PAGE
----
Inter- and Intrapersonal Barriers to Living Donor Kidney Transplant among Black Recipients and Donors

La Shara A. Davis, Tracy M. Grogan, Joy Cox, Francis L. Weng

Research output: Contribution to journalArticlepeer-review

10 Scopus citations

Abstract

Context: End-stage renal disease (ESRD) is more common among Blacks, but Blacks are less likely to receive a live donor kidney transplant (LDKT). Objective: The objective of this study is to identify barriers and coping mechanisms that Black LDKT recipients and donors experienced while receiving or donating a kidney. Design: A qualitative study was conducted using structured interviews. Thematic analysis was used for data interpretation. Participants: All 20 participants identified as Black, with two participants identifying themselves as multiracial. The mean age for the 14 recipients was 60, and the average age for the 6 living donors was 47. Results: Themes emerging from the data suggest both recipients and donors faced barriers in the LDKT experience. Recipients faced barriers associated with their denial and avoidance of the severity of their ESRD, their desire to maintain the privacy of their health status, and their refusal to approach potential donors. Donors encountered negative responses from others about the donors’ desire to donate and the initial refusal of recipients to accept a LDKT offer. Recipients identified faith as a coping mechanism, while donors identified normalization of donation as their method of coping. Various types of social support helped donors and recipients navigate the transplant process. Conclusion: Black LDKT recipients and donors must overcome barriers prior to receiving or donating a kidney. Most of these barriers arise from communication and interactions with others that are either lacking or undesirable. Future interventions to promote LDKT among Blacks may benefit by specifically targeting these barriers.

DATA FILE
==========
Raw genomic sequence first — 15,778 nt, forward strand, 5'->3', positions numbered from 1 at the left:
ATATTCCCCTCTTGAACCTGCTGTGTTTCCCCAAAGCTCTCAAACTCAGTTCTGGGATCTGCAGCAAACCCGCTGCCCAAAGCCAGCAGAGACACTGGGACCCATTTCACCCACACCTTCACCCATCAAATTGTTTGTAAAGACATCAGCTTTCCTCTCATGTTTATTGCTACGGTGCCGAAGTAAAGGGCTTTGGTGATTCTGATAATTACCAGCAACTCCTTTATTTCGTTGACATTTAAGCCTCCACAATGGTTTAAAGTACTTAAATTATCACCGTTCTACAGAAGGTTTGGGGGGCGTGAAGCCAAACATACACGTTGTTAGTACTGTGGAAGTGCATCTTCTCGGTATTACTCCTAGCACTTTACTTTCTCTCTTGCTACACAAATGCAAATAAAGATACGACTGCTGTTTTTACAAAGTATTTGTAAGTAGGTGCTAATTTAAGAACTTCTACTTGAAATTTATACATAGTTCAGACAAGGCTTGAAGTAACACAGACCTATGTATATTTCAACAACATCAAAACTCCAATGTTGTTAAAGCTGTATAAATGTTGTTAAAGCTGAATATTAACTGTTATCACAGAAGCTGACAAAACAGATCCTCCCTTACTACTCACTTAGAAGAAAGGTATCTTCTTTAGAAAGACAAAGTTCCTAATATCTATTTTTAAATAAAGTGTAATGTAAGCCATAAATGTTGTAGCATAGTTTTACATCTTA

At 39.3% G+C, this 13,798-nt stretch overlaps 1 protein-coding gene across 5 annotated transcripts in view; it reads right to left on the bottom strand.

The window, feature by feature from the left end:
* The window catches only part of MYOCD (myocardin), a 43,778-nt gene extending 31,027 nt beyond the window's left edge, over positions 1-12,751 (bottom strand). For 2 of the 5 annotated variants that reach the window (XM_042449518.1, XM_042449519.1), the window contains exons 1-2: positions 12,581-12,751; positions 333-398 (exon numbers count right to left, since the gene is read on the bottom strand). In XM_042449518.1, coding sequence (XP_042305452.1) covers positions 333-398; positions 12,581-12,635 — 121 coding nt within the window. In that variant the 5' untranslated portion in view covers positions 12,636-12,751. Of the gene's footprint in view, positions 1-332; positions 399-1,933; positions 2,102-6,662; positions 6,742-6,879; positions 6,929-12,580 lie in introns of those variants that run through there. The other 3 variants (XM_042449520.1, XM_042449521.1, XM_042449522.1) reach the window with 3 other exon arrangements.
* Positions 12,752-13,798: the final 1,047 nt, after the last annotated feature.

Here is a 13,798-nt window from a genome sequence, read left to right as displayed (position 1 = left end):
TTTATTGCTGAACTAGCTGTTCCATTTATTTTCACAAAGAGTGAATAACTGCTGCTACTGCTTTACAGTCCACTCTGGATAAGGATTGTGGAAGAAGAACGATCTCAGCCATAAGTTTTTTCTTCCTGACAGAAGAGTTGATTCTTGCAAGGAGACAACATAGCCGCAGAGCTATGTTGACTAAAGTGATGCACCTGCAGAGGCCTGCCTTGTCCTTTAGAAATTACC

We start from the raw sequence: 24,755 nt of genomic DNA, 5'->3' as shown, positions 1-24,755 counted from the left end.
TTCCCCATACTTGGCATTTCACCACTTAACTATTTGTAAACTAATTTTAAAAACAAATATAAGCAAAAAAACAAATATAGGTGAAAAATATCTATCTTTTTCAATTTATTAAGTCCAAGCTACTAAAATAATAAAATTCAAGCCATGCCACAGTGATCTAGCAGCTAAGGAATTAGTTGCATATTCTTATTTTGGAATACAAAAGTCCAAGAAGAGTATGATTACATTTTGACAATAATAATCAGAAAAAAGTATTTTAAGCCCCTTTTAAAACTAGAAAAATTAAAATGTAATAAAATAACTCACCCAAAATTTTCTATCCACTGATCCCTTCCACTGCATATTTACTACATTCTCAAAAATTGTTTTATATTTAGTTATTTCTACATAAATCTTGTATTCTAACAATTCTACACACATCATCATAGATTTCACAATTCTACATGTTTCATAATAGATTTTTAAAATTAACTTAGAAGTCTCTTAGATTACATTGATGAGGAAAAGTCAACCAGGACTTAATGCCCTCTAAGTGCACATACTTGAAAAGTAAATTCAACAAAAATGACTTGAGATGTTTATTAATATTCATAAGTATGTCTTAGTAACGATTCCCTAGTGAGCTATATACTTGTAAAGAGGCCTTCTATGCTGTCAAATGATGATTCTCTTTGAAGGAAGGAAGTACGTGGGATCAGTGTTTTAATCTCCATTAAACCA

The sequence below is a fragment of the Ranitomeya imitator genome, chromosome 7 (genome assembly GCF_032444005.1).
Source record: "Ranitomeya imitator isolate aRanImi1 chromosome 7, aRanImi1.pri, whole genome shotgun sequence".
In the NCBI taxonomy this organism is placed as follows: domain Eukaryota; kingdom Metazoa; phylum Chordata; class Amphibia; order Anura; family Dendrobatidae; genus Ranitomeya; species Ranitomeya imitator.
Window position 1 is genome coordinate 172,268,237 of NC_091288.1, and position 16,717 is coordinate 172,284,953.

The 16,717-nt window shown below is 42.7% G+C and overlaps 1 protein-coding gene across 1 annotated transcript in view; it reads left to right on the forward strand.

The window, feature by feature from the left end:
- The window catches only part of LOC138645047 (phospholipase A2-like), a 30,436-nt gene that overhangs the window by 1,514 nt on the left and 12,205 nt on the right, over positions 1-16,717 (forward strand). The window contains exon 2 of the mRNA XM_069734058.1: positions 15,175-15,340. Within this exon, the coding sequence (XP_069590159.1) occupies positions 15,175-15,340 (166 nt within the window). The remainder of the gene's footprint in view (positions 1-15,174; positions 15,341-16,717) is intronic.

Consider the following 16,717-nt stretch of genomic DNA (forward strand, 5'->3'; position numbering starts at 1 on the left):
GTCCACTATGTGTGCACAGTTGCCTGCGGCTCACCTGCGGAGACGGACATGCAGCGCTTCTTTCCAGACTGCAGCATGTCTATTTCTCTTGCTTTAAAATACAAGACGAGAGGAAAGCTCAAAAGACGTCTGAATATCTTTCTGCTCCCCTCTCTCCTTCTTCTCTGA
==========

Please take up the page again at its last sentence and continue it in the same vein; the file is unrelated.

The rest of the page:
Original languageEnglish (US)
Pages (from-to)671-679
Number of pages9
JournalJournal of Racial and Ethnic Health Disparities
Volume4
Issue number4
DOIs
StatePublished - Aug 1 2017

Keywords

  • Barriers to donation
  • Barriers to transplantation
  • Blacks, Communication
  • End-stage renal disease
  • Living donor kidney transplant

ASJC Scopus subject areas

  • Health(social science)
  • Anthropology
  • Sociology and Political Science
  • Health Policy
  • Public Health, Environmental and Occupational Health

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